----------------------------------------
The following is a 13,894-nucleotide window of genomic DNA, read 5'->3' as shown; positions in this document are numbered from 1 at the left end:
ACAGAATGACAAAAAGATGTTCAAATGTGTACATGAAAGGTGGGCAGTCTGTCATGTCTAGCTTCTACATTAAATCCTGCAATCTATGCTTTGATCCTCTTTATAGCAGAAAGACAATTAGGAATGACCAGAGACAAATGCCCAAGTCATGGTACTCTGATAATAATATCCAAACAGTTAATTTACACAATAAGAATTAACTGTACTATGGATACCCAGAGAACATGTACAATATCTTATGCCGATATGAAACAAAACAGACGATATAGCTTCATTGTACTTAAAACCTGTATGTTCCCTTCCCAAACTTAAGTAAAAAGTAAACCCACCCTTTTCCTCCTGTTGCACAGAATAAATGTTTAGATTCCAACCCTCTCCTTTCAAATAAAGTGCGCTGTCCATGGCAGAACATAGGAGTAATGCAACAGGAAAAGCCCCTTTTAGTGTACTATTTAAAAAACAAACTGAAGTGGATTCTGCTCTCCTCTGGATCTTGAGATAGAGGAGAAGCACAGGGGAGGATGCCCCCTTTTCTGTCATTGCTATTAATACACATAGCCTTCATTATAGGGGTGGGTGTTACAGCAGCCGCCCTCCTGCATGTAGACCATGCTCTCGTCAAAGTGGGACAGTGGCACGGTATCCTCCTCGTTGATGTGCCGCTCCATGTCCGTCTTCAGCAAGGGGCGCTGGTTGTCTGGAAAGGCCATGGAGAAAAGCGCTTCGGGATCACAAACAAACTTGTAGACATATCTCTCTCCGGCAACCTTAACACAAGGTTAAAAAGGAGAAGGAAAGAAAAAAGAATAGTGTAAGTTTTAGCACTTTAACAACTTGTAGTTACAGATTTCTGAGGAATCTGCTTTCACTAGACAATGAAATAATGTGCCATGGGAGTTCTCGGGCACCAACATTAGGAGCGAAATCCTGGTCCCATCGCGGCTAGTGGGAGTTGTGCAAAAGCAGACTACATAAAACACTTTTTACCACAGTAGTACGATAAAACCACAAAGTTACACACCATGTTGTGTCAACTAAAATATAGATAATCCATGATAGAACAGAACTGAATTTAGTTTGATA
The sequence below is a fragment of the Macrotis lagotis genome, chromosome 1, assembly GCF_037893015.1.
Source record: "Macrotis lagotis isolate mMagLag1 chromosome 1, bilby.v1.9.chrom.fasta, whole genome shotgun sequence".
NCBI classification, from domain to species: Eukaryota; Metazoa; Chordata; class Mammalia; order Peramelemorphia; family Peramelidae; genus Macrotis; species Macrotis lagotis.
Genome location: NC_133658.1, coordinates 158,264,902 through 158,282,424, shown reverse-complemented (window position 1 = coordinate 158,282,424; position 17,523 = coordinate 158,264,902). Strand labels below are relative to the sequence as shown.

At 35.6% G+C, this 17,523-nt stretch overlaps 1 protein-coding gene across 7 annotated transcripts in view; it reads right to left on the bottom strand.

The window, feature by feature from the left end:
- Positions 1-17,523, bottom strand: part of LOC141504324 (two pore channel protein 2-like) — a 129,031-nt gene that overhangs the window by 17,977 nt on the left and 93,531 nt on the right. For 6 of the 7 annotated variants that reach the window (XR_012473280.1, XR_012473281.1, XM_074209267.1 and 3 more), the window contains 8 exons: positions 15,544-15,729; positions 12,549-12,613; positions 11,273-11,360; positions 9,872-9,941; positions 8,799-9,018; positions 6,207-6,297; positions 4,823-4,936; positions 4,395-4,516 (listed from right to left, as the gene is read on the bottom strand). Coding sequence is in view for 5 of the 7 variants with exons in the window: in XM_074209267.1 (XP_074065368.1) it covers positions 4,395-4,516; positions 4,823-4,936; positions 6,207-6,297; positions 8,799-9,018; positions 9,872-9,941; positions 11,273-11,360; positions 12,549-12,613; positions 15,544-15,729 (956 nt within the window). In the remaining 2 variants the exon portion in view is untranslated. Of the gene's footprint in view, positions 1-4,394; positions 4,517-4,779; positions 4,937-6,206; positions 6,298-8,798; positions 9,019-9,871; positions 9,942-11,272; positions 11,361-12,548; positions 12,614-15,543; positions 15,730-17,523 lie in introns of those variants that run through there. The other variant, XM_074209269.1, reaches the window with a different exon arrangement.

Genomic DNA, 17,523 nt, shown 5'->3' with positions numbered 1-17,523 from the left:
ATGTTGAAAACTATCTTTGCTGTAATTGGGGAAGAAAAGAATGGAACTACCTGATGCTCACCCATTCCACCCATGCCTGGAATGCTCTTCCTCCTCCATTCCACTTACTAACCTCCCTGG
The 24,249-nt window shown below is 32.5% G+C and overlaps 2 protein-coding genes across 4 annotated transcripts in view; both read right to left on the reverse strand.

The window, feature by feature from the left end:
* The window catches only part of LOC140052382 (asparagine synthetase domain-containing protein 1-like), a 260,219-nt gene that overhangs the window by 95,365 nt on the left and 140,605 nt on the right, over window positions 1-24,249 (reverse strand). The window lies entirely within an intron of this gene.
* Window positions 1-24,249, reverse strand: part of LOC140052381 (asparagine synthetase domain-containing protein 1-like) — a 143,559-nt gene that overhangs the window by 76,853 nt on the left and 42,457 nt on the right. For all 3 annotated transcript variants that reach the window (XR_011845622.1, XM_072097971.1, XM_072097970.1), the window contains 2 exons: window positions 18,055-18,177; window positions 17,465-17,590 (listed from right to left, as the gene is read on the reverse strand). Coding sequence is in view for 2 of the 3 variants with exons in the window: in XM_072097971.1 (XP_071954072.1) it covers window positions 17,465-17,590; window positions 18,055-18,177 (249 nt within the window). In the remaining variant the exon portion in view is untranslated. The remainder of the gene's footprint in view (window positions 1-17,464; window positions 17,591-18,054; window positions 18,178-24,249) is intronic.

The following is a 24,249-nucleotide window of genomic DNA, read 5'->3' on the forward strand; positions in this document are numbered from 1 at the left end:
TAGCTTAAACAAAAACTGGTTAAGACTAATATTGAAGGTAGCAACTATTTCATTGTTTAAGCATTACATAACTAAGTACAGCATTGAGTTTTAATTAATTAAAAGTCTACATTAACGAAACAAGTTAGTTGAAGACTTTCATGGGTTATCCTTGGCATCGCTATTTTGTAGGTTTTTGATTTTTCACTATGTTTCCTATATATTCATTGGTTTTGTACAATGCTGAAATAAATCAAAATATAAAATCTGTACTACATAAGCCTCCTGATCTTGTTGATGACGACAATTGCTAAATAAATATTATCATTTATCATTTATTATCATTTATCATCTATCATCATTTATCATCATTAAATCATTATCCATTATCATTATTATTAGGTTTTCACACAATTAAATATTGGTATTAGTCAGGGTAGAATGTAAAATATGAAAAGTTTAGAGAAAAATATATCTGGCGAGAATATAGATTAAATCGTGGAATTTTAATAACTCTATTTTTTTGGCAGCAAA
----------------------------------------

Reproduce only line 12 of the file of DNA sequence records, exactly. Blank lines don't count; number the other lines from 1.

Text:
The 24,249-nt window shown below is 32.5% G+C and overlaps 2 protein-coding genes across 4 annotated transcripts in view; both read right to left on the reverse strand.